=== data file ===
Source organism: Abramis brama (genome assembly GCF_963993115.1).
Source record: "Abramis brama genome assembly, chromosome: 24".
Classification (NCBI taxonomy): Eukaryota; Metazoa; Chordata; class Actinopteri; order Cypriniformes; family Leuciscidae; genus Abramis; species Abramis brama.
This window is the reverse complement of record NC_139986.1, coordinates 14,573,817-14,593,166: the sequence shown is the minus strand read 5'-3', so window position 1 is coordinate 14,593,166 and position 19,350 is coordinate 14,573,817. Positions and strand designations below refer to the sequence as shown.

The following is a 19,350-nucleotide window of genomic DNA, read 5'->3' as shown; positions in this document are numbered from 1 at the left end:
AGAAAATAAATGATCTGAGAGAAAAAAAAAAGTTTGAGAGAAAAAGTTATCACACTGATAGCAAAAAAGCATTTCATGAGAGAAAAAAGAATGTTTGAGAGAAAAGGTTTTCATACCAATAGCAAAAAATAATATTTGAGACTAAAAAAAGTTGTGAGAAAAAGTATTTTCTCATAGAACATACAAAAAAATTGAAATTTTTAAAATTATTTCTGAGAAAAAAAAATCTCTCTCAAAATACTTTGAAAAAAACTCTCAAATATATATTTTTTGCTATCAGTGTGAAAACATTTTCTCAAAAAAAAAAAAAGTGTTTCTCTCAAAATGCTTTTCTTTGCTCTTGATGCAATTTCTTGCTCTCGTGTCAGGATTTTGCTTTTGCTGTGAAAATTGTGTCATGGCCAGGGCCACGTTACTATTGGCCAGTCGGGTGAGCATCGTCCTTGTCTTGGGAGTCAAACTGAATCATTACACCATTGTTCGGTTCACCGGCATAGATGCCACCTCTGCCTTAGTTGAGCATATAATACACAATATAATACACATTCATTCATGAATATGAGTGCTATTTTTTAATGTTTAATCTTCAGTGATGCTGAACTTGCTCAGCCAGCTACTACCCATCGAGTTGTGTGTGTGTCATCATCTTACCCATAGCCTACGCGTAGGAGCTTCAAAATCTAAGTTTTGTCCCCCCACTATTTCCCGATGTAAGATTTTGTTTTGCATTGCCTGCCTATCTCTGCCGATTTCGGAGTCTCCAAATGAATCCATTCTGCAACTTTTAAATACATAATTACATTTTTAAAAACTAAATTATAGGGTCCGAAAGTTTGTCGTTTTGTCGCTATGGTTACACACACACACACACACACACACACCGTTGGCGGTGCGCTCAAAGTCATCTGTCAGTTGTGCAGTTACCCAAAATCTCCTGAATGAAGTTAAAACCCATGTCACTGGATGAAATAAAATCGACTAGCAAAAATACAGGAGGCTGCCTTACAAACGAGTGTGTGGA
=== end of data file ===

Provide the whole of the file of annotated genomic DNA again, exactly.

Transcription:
Source organism: Abramis brama (genome assembly GCF_963993115.1).
Source record: "Abramis brama genome assembly, chromosome: 24".
Classification (NCBI taxonomy): Eukaryota; Metazoa; Chordata; class Actinopteri; order Cypriniformes; family Leuciscidae; genus Abramis; species Abramis brama.
This window is the reverse complement of record NC_139986.1, coordinates 14,573,817-14,593,166: the sequence shown is the minus strand read 5'-3', so window position 1 is coordinate 14,593,166 and position 19,350 is coordinate 14,573,817. Positions and strand designations below refer to the sequence as shown.

The following is a 19,350-nucleotide window of genomic DNA, read 5'->3' as shown; positions in this document are numbered from 1 at the left end:
AGAAAATAAATGATCTGAGAGAAAAAAAAAAGTTTGAGAGAAAAAGTTATCACACTGATAGCAAAAAAGCATTTCATGAGAGAAAAAAGAATGTTTGAGAGAAAAGGTTTTCATACCAATAGCAAAAAATAATATTTGAGACTAAAAAAAGTTGTGAGAAAAAGTATTTTCTCATAGAACATACAAAAAAATTGAAATTTTTAAAATTATTTCTGAGAAAAAAAAATCTCTCTCAAAATACTTTGAAAAAAACTCTCAAATATATATTTTTTGCTATCAGTGTGAAAACATTTTCTCAAAAAAAAAAAAAGTGTTTCTCTCAAAATGCTTTTCTTTGCTCTTGATGCAATTTCTTGCTCTCGTGTCAGGATTTTGCTTTTGCTGTGAAAATTGTGTCATGGCCAGGGCCACGTTACTATTGGCCAGTCGGGTGAGCATCGTCCTTGTCTTGGGAGTCAAACTGAATCATTACACCATTGTTCGGTTCACCGGCATAGATGCCACCTCTGCCTTAGTTGAGCATATAATACACAATATAATACACATTCATTCATGAATATGAGTGCTATTTTTTAATGTTTAATCTTCAGTGATGCTGAACTTGCTCAGCCAGCTACTACCCATCGAGTTGTGTGTGTGTCATCATCTTACCCATAGCCTACGCGTAGGAGCTTCAAAATCTAAGTTTTGTCCCCCCACTATTTCCCGATGTAAGATTTTGTTTTGCATTGCCTGCCTATCTCTGCCGATTTCGGAGTCTCCAAATGAATCCATTCTGCAACTTTTAAATACATAATTACATTTTTAAAAACTAAATTATAGGGTCCGAAAGTTTGTCGTTTTGTCGCTATGGTTACACACACACACACACACACACACACCGTTGGCGGTGCGCTCAAAGTCATCTGTCAGTTGTGCAGTTACCCAAAATCTCCTGAATGAAGTTAAAACCCATGTCACTGGATGAAATAAAATCGACTAGCAAAAATACAGGAGGCTGCCTTACAAACGAGTGTGTGGA